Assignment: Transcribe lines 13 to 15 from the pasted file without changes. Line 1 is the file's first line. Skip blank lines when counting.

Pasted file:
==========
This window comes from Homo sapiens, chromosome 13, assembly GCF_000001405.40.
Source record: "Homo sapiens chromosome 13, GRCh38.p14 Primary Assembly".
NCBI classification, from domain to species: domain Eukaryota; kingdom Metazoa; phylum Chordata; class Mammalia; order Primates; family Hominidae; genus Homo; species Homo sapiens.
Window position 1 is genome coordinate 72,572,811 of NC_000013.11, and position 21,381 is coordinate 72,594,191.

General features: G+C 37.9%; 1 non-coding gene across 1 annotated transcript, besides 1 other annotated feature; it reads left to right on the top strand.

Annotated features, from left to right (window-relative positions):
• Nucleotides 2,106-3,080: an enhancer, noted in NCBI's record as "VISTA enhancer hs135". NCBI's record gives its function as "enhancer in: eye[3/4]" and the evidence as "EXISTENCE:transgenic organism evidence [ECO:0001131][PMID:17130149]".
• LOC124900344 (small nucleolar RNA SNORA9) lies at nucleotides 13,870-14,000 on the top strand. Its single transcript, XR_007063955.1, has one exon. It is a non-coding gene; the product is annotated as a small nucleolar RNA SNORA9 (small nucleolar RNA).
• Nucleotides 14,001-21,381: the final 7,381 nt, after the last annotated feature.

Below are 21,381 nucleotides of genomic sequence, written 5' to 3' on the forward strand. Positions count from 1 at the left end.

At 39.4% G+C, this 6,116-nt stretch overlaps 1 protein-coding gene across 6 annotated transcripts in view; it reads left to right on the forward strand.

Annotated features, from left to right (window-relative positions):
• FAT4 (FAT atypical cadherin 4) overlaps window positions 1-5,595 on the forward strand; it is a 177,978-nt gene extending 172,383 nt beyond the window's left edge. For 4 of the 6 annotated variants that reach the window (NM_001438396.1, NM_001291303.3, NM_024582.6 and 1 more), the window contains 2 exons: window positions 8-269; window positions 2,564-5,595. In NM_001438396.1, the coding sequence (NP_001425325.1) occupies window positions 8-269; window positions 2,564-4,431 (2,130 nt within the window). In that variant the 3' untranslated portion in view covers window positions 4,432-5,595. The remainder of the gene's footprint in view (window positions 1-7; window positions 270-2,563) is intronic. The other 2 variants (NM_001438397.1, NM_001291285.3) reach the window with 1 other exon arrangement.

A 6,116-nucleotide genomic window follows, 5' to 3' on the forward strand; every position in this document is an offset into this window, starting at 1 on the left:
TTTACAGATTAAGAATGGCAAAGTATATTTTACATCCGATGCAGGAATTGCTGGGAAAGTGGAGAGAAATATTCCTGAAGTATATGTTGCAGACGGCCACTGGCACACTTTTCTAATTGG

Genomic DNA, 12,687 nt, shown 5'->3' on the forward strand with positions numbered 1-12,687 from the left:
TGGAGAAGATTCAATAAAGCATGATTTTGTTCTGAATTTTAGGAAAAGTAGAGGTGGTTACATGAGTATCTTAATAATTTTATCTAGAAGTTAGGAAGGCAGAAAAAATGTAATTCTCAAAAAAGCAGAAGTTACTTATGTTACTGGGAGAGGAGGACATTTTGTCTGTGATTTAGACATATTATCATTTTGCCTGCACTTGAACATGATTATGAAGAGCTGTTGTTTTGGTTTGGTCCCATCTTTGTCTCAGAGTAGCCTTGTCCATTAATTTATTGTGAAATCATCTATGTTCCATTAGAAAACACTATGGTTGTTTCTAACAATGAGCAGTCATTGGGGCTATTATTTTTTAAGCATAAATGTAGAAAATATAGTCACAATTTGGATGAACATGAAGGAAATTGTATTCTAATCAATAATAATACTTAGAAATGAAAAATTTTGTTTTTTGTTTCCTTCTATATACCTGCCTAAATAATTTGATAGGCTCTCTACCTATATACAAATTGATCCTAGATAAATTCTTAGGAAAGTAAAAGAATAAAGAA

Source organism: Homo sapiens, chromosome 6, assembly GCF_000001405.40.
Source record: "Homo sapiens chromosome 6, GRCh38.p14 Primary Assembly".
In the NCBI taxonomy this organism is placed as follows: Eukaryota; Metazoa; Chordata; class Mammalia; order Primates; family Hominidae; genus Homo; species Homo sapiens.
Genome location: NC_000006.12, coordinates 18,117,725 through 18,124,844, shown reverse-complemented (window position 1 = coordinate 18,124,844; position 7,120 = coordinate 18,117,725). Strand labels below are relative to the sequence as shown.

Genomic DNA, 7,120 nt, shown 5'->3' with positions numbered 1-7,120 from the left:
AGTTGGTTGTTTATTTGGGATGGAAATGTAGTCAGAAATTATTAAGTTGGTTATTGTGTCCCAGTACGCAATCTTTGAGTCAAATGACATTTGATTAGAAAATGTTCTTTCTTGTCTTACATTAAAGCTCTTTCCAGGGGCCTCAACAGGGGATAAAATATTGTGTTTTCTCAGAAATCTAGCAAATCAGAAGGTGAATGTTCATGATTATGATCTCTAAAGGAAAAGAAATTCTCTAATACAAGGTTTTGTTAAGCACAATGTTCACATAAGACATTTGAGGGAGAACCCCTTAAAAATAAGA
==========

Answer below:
• FAT4 (FAT atypical cadherin 4) overlaps window positions 1-5,595 on the forward strand; it is a 177,978-nt gene extending 172,383 nt beyond the window's left edge. For 4 of the 6 annotated variants that reach the window (NM_001438396.1, NM_001291303.3, NM_024582.6 and 1 more), the window contains 2 exons: window positions 8-269; window positions 2,564-5,595. In NM_001438396.1, the coding sequence (NP_001425325.1) occupies window positions 8-269; window positions 2,564-4,431 (2,130 nt within the window). In that variant the 3' untranslated portion in view covers window positions 4,432-5,595. The remainder of the gene's footprint in view (window positions 1-7; window positions 270-2,563) is intronic. The other 2 variants (NM_001438397.1, NM_001291285.3) reach the window with 1 other exon arrangement.

A 6,116-nucleotide genomic window follows, 5' to 3' on the forward strand; every position in this document is an offset into this window, starting at 1 on the left:
TTTACAGATTAAGAATGGCAAAGTATATTTTACATCCGATGCAGGAATTGCTGGGAAAGTGGAGAGAAATATTCCTGAAGTATATGTTGCAGACGGCCACTGGCACACTTTTCTAATTGG